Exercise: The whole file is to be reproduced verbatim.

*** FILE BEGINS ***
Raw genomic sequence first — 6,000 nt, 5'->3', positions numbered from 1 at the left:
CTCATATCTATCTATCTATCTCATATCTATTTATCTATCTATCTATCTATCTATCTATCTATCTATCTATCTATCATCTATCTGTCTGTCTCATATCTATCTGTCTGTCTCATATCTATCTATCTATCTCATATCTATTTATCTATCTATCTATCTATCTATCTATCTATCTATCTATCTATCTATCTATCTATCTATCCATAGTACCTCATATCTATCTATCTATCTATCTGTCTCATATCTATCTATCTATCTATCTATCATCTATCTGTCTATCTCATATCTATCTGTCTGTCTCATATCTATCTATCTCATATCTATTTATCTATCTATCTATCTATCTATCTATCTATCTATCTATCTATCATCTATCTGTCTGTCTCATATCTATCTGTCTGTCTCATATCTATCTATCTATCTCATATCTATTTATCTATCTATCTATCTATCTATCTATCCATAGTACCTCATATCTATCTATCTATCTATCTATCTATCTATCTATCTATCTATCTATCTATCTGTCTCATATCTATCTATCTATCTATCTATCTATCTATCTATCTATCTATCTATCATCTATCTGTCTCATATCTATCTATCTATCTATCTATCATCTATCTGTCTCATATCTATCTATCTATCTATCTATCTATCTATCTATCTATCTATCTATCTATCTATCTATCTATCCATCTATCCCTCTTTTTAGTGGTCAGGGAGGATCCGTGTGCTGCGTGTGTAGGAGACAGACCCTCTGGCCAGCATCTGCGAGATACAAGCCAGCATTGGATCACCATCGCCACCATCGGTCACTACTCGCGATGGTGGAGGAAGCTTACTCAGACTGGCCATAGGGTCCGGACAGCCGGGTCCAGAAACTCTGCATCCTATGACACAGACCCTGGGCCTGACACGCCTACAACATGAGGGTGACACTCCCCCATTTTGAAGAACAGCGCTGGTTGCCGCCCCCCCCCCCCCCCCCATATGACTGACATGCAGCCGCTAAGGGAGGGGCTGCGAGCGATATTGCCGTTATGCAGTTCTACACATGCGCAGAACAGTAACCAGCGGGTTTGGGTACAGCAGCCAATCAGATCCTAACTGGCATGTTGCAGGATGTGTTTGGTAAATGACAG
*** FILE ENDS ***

Raw genomic sequence first — 6,000 nt, 5'->3', positions numbered from 1 at the left:
CTCATATCTATCTATCTATCTCATATCTATTTATCTATCTATCTATCTATCTATCTATCTATCTATCTATCTATCATCTATCTGTCTGTCTCATATCTATCTGTCTGTCTCATATCTATCTATCTATCTCATATCTATTTATCTATCTATCTATCTATCTATCTATCTATCTATCTATCTATCTATCTATCTATCTATCCATAGTACCTCATATCTATCTATCTATCTATCTGTCTCATATCTATCTATCTATCTATCTATCATCTATCTGTCTATCTCATATCTATCTGTCTGTCTCATATCTATCTATCTCATATCTATTTATCTATCTATCTATCTATCTATCTATCTATCTATCTATCTATCATCTATCTGTCTGTCTCATATCTATCTGTCTGTCTCATATCTATCTATCTATCTCATATCTATTTATCTATCTATCTATCTATCTATCTATCCATAGTACCTCATATCTATCTATCTATCTATCTATCTATCTATCTATCTATCTATCTATCTATCTGTCTCATATCTATCTATCTATCTATCTATCTATCTATCTATCTATCTATCTATCATCTATCTGTCTCATATCTATCTATCTATCTATCTATCATCTATCTGTCTCATATCTATCTATCTATCTATCTATCTATCTATCTATCTATCTATCTATCTATCTATCTATCTATCCATCTATCCCTCTTTTTAGTGGTCAGGGAGGATCCGTGTGCTGCGTGTGTAGGAGACAGACCCTCTGGCCAGCATCTGCGAGATACAAGCCAGCATTGGATCACCATCGCCACCATCGGTCACTACTCGCGATGGTGGAGGAAGCTTACTCAGACTGGCCATAGGGTCCGGACAGCCGGGTCCAGAAACTCTGCATCCTATGACACAGACCCTGGGCCTGACACGCCTACAACATGAGGGTGACACTCCCCCATTTTGAAGAACAGCGCTGGTTGCCGCCCCCCCCCCCCCCCCCATATGACTGACATGCAGCCGCTAAGGGAGGGGCTGCGAGCGATATTGCCGTTATGCAGTTCTACACATGCGCAGAACAGTAACCAGCGGGTTTGGGTACAGCAGCCAATCAGATCCTAACTGGCATGTTGCAGGATGTGTTTGGTAAATGACAG